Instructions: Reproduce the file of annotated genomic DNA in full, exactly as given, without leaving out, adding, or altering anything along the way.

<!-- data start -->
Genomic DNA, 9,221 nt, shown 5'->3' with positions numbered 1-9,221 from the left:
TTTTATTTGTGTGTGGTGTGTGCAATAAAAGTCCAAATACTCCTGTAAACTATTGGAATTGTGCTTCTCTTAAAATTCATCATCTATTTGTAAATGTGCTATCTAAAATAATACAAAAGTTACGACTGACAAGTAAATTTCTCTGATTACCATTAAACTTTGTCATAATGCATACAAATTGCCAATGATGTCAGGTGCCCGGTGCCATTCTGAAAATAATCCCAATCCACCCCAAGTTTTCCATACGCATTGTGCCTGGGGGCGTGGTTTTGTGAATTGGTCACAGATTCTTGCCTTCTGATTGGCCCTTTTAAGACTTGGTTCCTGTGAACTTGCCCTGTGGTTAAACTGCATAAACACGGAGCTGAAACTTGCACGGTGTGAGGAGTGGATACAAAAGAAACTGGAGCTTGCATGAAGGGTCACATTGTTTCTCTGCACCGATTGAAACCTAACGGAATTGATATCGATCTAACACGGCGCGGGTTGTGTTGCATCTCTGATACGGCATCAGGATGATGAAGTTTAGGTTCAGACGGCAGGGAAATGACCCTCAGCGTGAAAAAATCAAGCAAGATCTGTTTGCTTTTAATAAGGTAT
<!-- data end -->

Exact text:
Genomic DNA, 9,221 nt, shown 5'->3' with positions numbered 1-9,221 from the left:
TTTTATTTGTGTGTGGTGTGTGCAATAAAAGTCCAAATACTCCTGTAAACTATTGGAATTGTGCTTCTCTTAAAATTCATCATCTATTTGTAAATGTGCTATCTAAAATAATACAAAAGTTACGACTGACAAGTAAATTTCTCTGATTACCATTAAACTTTGTCATAATGCATACAAATTGCCAATGATGTCAGGTGCCCGGTGCCATTCTGAAAATAATCCCAATCCACCCCAAGTTTTCCATACGCATTGTGCCTGGGGGCGTGGTTTTGTGAATTGGTCACAGATTCTTGCCTTCTGATTGGCCCTTTTAAGACTTGGTTCCTGTGAACTTGCCCTGTGGTTAAACTGCATAAACACGGAGCTGAAACTTGCACGGTGTGAGGAGTGGATACAAAAGAAACTGGAGCTTGCATGAAGGGTCACATTGTTTCTCTGCACCGATTGAAACCTAACGGAATTGATATCGATCTAACACGGCGCGGGTTGTGTTGCATCTCTGATACGGCATCAGGATGATGAAGTTTAGGTTCAGACGGCAGGGAAATGACCCTCAGCGTGAAAAAATCAAGCAAGATCTGTTTGCTTTTAATAAGGTAT